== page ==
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The Best Shrubs and Trees Near Pools in Lancaster, Reading, & Hershey, PA

Posted On: March 27,2018 By: Mary Dresser, RLA ALSA

best trees and shrubs near poolsImagine lounging by your pool, reading a great book or even watching your kids swim. You’re listening to the sound of your water feature churning and feeling totally relaxed when a scream cuts into the picture-perfect scene.

Your child was just stung by a bee or scratched by the thorny shrub that shouldn’t have been planted so close to your pool patio. And now that you’re looking closer, you’re noticing that your pool is filled with fallen flower petals and your patio is stained with berries.

This isn’t a dream at all—it’s more like a nightmare! And it’s all because of making poor choices in trees and shrubs.

But it certainly doesn’t have to be that way. With just a little bit of guidance, you can make the best choices in trees and shrubs that will help you have a pool area you can truly enjoy. To guide you in those decisions, we’ve rounded up some helpful advice on the best plants around a pool area, based on some of your biggest concerns.

Keeping the Bees Away

One of the biggest concerns we get in terms of plants around the pool area is avoiding choices that will attract a lot of bees. Bear in mind that the water itself can attract thirsty bees and that all plants attract bees to some degree as pollination is required to produce blooms. 

However, there are still some ways to reduce the bee population in the immediate pool area. For one, you could set up an alternative water source for them so that they choose to drink from that instead of your pool. A small water feature may be just the trick.

best shrubs and trees around pools

In addition, choosing trees and shrubs that are not in full bloom during prime swim time is also a great way to discourage bee activity around the pool. And you can make up for lack of color around your pool during swim season by choosing tree and shrub varieties that have interesting textures and leaf color, even when not in full bloom. The following choices would add interest throughout the season.

Trees to Consider

  • Redbud Tree: This relatively small tree (shown here) is one of the earliest to flower during the growing season. It has beautiful pink and purplish flowers well before swimming season arrives. There are even some varieties with burgundy leaves all summer long.

eastern redbud.jpg

Eastern Redbud

  • Dogwood Tree: Another early spring bloomer, the Dogwood has large fragrant blooms in a variety of colors.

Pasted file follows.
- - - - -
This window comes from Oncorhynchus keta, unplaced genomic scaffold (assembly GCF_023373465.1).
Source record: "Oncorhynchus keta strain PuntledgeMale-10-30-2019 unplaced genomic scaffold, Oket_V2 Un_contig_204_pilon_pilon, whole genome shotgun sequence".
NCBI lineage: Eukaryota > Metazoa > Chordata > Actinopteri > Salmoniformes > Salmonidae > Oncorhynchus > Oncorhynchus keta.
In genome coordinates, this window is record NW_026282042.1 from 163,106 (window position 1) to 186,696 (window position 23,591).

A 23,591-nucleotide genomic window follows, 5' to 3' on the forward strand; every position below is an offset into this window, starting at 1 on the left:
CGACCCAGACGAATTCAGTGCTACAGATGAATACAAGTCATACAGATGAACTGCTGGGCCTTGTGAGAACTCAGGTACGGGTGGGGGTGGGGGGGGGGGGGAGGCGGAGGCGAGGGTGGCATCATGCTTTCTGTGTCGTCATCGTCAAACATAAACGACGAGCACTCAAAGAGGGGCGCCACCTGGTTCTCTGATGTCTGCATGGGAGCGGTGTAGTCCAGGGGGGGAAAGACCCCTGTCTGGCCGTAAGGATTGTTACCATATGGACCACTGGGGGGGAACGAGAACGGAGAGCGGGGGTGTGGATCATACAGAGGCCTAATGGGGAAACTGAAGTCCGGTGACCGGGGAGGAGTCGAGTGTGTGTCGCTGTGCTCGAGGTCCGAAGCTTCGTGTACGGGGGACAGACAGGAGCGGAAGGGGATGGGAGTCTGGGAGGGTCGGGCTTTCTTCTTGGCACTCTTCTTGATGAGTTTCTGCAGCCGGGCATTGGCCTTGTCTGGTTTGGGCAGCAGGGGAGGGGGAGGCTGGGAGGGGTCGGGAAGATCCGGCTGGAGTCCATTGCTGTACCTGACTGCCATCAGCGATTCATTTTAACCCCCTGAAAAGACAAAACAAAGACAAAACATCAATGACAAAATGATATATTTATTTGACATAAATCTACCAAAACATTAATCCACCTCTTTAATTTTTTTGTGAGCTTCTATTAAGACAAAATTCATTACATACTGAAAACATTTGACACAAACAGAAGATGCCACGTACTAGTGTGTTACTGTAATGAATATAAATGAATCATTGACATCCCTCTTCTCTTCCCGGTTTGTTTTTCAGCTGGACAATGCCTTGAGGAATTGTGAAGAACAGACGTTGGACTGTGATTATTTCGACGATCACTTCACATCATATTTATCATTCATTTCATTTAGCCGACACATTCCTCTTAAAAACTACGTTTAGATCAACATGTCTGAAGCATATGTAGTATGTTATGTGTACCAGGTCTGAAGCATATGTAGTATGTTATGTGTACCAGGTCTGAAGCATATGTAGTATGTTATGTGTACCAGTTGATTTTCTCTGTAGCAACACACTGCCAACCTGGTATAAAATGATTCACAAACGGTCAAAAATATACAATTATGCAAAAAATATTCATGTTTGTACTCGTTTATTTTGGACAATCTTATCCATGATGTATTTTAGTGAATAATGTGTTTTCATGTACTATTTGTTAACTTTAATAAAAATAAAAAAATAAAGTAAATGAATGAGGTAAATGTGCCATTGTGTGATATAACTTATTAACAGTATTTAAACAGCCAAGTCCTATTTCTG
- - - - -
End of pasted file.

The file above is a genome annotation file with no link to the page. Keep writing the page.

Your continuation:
Shrubs to Consider

  • Azalea: This flowering shrub has brightly colored blooms that will appear in early spring.
  • Fothergilla: This low-growing deciduous shrub will provide some bright color to your pool area in early spring. Some varieties feature leaves with a blue-green hue.

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Fothergilla

  • Japanese Pieris: This broadleaf evergreen shrub of the heather family is native to eastern China, Taiwan, and Japan and has beautiful white flowers which bloom early.

Avoiding Messy Trees and Shrubs

While a Crape Myrtle might be beautiful to look at, if the wind is blowing its small flower petals into your pool (or all over your pool deck), it’s going to quickly become more of a hassle than an enjoyment.

Pools with landscaping trees and shrubs

When planning for the best trees near pools, it’s important to also be conscious of details such as which way the wind blows (and whether it’s in the path of your pool), before installing trees or shrubs that shed. If you really want a Crape Myrtle or maybe a Beautyberry Bush on your property, that’s no problem, as long as it’s out of the path of the wind.

Along those same lines, trees with fruit can lead to stains on your pool patio if they fall and get crushed there. It’s simply not worth the mess.

The best poolside trees and shrubs are definitely going to be varieties that don’t leave a mess. Some examples include the following.

Trees to Consider

  • Ginkgo Tree: Often referred to as one of the most distinct and beautiful of all deciduous trees, the Ginkgo’s fan-like leaves turn a stunning yellow in the fall. Just be sure to use a male tree so that it doesn’t drop smelly fruit like the female tree does.

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Ginkgo Biloba

  • Spartan Juniper: Often considered the “most popular” Juniper, this fast-growing and highly durable evergreen will make an attractive and mess-free addition to your pool area.

Shrubs to Consider

  • Green Lustre Holly: This easy-to-grow evergreen shrub adds some nice texture to your pool area without any messy leaves to worry about.  

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Soft Touch Holly

  • Boxwood: These dense evergreen shrubs produce beautiful green foliage to liven up your pool area but don’t have significant flowers that could create a mess.

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Best Trees and Shrubs for Pool Privacy

If one of your goals for adding plants around the pool area is to also create some privacy screening, then placement will be very critical. After all, it’s not necessarily height as much as it is is the strategic placement of plant material that matters.